Our speakers—Ann Rohrbaugh, Rick Hughey, Dave Gardiner, and Kyle Caldwell—joined me in sharing the value of centers like ours at all times—and, especially in difficult economic times. Building infrastructures and capacities in and across nonprofits will “float everyone’s boat” and create a stronger community for all.
Thanks to everyone who came to the event or asked about it afterward, thanks to the Kalamazoo Gazette for featuring ONEplace on the front page, and WMUK for their interview. We’re off and running…and we welcome your participation.
Since joining KPL on October 1, 2008 to build a concept into a center for nonprofit organizations (NPO) in Kalamazoo County, I’ve been doing a lot of asking, listening, planning, and building…building systems, service models, and programs. And, a distinctive brand so you’ll remember us and look for our resources, services, and programs.
This has been a “group” effort. I’ve been working with many wonderful and helpful people—talented colleagues here at KPL, community advisors and supporters, nonprofit support center directors, consultants, graphics experts, and others offering their help and expertise. Thank you, every one!
In addition, I’ve worked with several patrons who’ve come to KPL for help—mostly people working in all-volunteer nonprofits—not knowing a center for nonprofits was in the making. They’ve left with new perspectives, resources, and recommendations to help improve their organizations. Having worked mostly with staffed NPs, I appreciate learning more about the needs of all-volunteer NPs from them.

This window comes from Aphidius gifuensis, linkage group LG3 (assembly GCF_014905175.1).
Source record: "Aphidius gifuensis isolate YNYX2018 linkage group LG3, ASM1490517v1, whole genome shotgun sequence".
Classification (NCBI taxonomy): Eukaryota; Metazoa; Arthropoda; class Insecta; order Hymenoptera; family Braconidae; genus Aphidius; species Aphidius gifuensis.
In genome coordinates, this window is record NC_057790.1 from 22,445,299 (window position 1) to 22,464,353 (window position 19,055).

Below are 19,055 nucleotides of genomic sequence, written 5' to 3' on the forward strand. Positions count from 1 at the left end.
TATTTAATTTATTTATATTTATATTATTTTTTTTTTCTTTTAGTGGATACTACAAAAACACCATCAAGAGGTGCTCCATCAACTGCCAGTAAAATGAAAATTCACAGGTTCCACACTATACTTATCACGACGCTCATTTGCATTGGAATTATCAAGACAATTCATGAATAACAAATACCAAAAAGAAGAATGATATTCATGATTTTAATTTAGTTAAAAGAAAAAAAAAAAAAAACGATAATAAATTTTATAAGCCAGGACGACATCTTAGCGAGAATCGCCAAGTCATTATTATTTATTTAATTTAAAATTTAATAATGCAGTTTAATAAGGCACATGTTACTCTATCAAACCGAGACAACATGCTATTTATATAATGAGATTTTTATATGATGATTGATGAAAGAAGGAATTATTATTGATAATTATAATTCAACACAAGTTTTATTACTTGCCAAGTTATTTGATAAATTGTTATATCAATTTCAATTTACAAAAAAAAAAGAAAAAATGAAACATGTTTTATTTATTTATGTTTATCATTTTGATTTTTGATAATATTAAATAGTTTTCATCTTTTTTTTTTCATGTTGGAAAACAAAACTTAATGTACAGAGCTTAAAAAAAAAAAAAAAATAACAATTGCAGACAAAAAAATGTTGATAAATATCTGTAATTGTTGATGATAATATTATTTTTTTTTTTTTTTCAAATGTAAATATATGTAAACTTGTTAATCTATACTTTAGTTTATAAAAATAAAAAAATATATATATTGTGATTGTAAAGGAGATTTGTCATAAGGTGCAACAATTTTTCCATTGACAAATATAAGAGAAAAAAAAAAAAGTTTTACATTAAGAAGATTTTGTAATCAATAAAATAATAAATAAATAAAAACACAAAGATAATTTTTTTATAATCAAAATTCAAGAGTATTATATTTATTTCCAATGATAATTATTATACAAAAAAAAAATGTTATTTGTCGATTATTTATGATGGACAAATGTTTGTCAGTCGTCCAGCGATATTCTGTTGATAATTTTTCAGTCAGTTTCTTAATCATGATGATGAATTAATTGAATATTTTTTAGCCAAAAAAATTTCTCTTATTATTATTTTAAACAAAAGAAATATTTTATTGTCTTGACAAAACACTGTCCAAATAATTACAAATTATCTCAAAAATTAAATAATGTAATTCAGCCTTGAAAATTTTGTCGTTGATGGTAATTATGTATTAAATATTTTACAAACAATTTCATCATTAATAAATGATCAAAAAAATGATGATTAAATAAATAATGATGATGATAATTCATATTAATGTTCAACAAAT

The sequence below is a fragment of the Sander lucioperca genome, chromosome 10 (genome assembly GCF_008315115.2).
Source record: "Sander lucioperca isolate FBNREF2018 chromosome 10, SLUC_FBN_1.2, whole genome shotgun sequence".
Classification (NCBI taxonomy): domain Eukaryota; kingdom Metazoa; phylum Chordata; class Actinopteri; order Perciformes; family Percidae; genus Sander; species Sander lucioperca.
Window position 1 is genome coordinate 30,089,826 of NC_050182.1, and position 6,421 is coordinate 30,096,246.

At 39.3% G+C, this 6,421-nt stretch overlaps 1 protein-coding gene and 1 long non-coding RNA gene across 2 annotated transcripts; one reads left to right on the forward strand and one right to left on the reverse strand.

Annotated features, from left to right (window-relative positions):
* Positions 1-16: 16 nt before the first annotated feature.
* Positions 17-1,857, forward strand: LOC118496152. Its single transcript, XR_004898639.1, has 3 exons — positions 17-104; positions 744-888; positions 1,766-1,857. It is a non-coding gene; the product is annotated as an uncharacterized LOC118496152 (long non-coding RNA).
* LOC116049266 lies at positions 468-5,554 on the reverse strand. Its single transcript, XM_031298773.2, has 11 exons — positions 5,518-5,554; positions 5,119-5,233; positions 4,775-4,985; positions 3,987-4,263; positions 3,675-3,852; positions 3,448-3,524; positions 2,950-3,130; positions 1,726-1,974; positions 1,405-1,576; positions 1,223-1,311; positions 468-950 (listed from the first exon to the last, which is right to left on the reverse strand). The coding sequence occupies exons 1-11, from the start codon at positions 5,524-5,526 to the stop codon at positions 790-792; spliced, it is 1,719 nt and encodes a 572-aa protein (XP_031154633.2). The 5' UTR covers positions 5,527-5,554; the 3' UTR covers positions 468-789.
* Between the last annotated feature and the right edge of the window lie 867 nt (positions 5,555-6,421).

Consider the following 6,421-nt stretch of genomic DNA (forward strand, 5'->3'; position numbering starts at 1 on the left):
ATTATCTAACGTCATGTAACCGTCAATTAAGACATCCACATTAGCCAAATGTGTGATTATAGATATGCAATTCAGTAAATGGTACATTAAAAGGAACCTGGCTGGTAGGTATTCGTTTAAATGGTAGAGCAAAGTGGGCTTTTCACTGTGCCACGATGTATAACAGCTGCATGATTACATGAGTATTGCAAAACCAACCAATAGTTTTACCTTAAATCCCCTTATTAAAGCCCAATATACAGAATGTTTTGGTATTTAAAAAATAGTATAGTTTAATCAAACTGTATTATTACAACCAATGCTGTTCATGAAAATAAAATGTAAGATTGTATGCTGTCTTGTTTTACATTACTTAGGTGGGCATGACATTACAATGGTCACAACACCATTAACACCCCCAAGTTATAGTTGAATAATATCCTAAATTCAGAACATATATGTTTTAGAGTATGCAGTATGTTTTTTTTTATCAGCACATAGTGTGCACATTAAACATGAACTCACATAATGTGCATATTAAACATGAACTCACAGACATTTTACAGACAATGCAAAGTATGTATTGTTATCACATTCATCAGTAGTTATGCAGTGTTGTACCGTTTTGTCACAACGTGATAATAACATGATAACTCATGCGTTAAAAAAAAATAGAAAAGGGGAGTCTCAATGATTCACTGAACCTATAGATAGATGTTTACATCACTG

As I write this, we’re approaching the day to “open to the public”—what a thrill this is! March 3, 2009 is here!
There will always be a lot to do as ONEplace evolves to meet the changing needs of individuals and organizations in the nonprofit sector. I’m looking forward to working with many people and organizations as we venture beyond this exciting March 3 milestone
The word ONE—besides being easy to remember—stands for Opportunities for Nonprofit Excellence, which is why the center exists—to foster excellence and increase mission-driven capacities in our local nonprofit organizations and across the sector.
ONEplace @ kpl is a real place—a physical center located within Kalamazoo Public Library, Central. It’s a dynamic center specifically designed to serve nonprofits, with access to computer terminals for research, a conference area for small group meetings, and staff specialized in nonprofit management and leadership. ONEplace @ kpl houses a current, expanding collection of circulating and reference materials covering subjects essential to nonprofit success.